You've Been Cooking Brisket Wrong This Whole Time

Brisket is a beef cut with many personalities. It's the centerpiece of any Jewish grandmother's holiday table, and it's also a must for any self-respecting down-home Texas-style barbecue. In it's corned beef form, brisket is also everybody's St. Patrick's Day go-to, far more flavorful than the boiled cabbage it so often accompanies. Brisket often gets a bad rap among home cooks, however, since it can be notoriously difficult to cook, and if not cooked correctly, can be tougher than Chuck Norris' drill instructor.

Believe it or not, you can actually learn to master brisket in your own kitchen without the aide of an on-call bubbie or pit master. Yes, it will require a little meal prep work, starting with buying the right cut and ending with how (and when) you serve it. The following tips and tricks should give you the inside knowledge that will allow you to make your brisket relatively risk-free.

Don't choose the wrong cut

There are two different cuts of brisket — first cut, aka the flat cut, and second cut, aka the point cut. Food blogger Tori Avey points out that first cut is usually easier to find at your grocery store butcher. She says second cut also works well; it has a lot more fat running through the meat, although this fat may not be visible on the surface with marbling as it would in a steak. 

The fat does tend to make the point cut tastier — as Brent Young, co-owner and butcher at The Meat Hook in NYC, tells Food & Wine: "My personal preference is the point cut because it has more fat and its texture is more like a chuck roast." Paul Whitman, one of the owners of the Fischer Bros & Leslie butcher shop on the Upper West side, is even more adamant, telling The Nosher to forget the first cut since the second cut has a much better flavor.

Don't cook it too quickly

If you don't want your brisket coming out tough, it's going to take some time. As Sandy Leibowits of The Kosher Tomato advises (via The Nosher): "Cook it low and slow in a liquid that covers the meat about halfway. A fork should pierce and slide out easily when done properly."

As far as the "low" part goes, this refers to temperature, of course. Cooking brisket at too high a heat may also toughen it up. Cookbook author Ronnie Fein advises 250 degrees as the perfect brisket-cooking temperature, and warns never to let the temp get above 300 degrees. Steve Raichlen's Barbecue Bible also swears by "low and slow" for brisket, saying "It takes a low temperature (215 to 225 degrees) and long cooking time (15 to 20 hours) to melt the collagen, fat, and other tough connective tissue in the brisket." While they are talking about cooking a whole brisket (both flat and point), that time estimate may not be far off what it takes to cook a smaller cut — Tori Avey says it may take 14 hours or more to get your brisket really tender.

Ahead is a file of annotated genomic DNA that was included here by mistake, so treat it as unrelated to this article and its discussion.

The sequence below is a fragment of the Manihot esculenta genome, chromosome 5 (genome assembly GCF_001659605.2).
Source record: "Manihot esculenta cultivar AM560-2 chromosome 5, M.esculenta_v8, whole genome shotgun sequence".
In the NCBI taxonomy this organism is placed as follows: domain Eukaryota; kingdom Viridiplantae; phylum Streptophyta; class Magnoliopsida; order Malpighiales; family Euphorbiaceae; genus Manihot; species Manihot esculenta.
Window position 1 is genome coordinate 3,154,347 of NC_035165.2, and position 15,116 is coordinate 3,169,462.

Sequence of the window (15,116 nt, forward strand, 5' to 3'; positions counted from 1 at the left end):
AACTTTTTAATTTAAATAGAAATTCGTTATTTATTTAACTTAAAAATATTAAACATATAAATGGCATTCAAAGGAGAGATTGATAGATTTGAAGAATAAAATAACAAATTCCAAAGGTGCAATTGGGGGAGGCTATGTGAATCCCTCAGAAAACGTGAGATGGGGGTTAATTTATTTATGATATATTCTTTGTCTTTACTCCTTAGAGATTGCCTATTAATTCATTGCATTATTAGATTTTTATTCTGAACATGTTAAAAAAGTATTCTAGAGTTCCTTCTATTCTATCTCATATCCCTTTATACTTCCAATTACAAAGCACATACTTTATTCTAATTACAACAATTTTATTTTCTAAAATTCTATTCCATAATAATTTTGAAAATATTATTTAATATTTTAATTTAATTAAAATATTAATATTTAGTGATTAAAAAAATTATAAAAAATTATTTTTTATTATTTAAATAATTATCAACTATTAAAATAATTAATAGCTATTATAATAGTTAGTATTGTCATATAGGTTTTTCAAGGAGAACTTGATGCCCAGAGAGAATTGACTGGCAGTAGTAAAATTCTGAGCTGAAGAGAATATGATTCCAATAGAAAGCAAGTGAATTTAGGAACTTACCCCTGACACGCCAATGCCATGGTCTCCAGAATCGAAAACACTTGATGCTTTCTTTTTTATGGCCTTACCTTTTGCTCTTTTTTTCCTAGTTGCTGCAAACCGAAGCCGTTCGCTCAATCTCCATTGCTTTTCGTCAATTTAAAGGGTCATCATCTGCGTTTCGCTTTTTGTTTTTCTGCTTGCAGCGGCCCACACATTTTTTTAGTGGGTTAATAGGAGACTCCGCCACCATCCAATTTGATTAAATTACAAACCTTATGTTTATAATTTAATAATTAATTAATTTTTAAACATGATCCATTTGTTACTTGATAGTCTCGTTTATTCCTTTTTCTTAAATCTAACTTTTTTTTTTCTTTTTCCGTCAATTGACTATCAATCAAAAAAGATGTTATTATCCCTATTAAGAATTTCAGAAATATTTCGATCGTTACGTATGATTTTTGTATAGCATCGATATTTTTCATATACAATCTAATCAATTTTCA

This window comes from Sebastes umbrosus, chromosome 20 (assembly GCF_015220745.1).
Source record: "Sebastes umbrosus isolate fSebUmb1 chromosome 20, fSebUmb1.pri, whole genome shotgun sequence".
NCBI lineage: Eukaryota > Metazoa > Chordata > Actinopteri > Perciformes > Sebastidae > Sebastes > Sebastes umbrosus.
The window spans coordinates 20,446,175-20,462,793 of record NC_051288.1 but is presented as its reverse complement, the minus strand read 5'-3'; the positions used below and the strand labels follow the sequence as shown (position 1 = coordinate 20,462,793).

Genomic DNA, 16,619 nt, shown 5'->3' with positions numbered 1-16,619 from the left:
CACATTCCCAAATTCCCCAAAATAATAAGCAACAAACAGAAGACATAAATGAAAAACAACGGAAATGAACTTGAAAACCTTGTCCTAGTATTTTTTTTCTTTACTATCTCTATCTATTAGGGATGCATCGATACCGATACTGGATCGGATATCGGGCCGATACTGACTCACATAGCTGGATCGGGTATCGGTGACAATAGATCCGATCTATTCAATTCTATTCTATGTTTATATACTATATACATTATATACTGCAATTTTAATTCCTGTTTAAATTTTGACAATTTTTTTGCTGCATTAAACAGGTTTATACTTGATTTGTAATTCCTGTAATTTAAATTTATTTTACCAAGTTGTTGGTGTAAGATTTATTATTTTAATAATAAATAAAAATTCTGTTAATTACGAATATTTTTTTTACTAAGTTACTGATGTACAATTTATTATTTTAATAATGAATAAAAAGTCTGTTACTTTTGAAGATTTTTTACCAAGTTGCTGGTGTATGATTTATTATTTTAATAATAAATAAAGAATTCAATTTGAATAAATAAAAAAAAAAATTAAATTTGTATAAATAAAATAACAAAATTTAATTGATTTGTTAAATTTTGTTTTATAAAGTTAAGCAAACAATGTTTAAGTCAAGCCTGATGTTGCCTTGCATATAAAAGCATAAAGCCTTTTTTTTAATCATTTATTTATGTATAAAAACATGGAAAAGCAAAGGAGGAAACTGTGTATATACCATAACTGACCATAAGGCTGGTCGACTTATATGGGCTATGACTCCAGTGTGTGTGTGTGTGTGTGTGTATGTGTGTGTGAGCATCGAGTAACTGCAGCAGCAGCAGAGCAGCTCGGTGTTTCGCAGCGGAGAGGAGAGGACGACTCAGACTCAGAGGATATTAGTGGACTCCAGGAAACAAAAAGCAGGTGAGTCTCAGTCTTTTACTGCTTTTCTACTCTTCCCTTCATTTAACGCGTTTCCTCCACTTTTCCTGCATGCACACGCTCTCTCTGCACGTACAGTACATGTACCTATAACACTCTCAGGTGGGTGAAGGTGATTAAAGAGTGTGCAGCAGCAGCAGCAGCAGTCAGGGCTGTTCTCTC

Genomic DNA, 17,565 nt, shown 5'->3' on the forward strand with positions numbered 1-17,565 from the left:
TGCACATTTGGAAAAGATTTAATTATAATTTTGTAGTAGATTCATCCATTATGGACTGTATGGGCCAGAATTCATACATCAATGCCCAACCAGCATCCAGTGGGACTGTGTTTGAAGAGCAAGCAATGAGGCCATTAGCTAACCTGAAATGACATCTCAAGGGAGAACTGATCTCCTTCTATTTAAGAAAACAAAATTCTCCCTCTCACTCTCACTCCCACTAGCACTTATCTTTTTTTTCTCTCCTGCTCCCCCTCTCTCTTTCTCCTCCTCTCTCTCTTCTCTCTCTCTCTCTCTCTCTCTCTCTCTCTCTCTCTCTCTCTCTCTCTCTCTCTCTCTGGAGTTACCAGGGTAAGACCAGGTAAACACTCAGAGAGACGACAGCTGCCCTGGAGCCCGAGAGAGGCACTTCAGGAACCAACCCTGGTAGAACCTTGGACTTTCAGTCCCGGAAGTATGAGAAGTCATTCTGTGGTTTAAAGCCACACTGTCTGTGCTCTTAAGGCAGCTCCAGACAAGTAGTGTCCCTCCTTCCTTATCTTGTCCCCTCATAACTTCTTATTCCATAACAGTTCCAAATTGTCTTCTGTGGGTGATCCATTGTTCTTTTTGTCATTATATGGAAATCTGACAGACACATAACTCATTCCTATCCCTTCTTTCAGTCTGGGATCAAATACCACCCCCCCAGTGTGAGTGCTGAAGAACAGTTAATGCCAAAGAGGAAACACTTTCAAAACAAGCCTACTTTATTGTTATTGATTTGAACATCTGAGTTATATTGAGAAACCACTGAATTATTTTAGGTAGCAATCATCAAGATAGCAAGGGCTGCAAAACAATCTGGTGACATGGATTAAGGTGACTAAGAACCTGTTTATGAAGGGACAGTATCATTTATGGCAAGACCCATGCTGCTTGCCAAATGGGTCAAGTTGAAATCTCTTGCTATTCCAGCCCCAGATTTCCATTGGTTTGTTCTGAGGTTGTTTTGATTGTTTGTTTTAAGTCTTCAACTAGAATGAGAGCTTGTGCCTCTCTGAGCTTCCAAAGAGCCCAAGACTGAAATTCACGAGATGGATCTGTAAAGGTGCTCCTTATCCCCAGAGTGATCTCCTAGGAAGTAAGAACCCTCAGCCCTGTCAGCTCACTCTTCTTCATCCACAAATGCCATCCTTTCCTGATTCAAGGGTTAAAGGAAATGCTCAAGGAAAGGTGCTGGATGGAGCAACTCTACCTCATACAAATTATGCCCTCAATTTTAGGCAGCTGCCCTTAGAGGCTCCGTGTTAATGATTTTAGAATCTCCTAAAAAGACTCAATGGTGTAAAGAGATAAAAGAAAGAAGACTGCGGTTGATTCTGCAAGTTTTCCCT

Be careful how you slice it

Once you've cooked your brisket, you'll need to have sufficient patience to let it cool down thoroughly before you even think about slicing it. The Nosher explains that when brisket is hot, the fibers of the meat are still soft, so if you try to carve it at this time, all of the slices will come out raggedy and uneven.

What's more, you'll need to pay particular attention to just how you slice your brisket once it has cooled down enough to do so. Food writer Leah Koenig insists (via The Nosher) that the only way to slice a brisket is against the grain, never along it. Any brisket that has been improperly sliced along the grain, no matter how carefully it's been cooked, will still be fork-tough.

Don't forget to plan ahead

Not only does cooking the brisket itself take a long, long time, but if you really want to do it right, The Nosher suggests you really ought to be cooking your brisket a day or two before you plan to serve it. They explain that like many soups, stews, and other saucy dishes, letting brisket sit overnight (or longer) allows its flavors to "marry". Tori Avey is also a fan of making brisket ahead of time and letting it honeymoon in the refrigerator overnight, where its newlywed flavors can deepen as they get better acquainted.

If you do make your brisket ahead of time, let it cool for about 20 minutes or so before putting it in the refrigerator in a glass or ceramic baking dish along with its cooking juices. Do not slice it yet! Cover the whole brisket with plastic wrap — don't use foil, as this may react with an acidic sauce. When you're ready to serve the brisket, skim off any solidified fat from the surface of the liquid, then remove the brisket from the sauce and slice it while it's still cold. Return the slices to the baking dish, spoon the sauce over top of them, then cover the dish with a layer of parchment and the one of foil. Heat at 350 degrees for about an hour or so, adding liquid if necessary so the brisket won't dry out.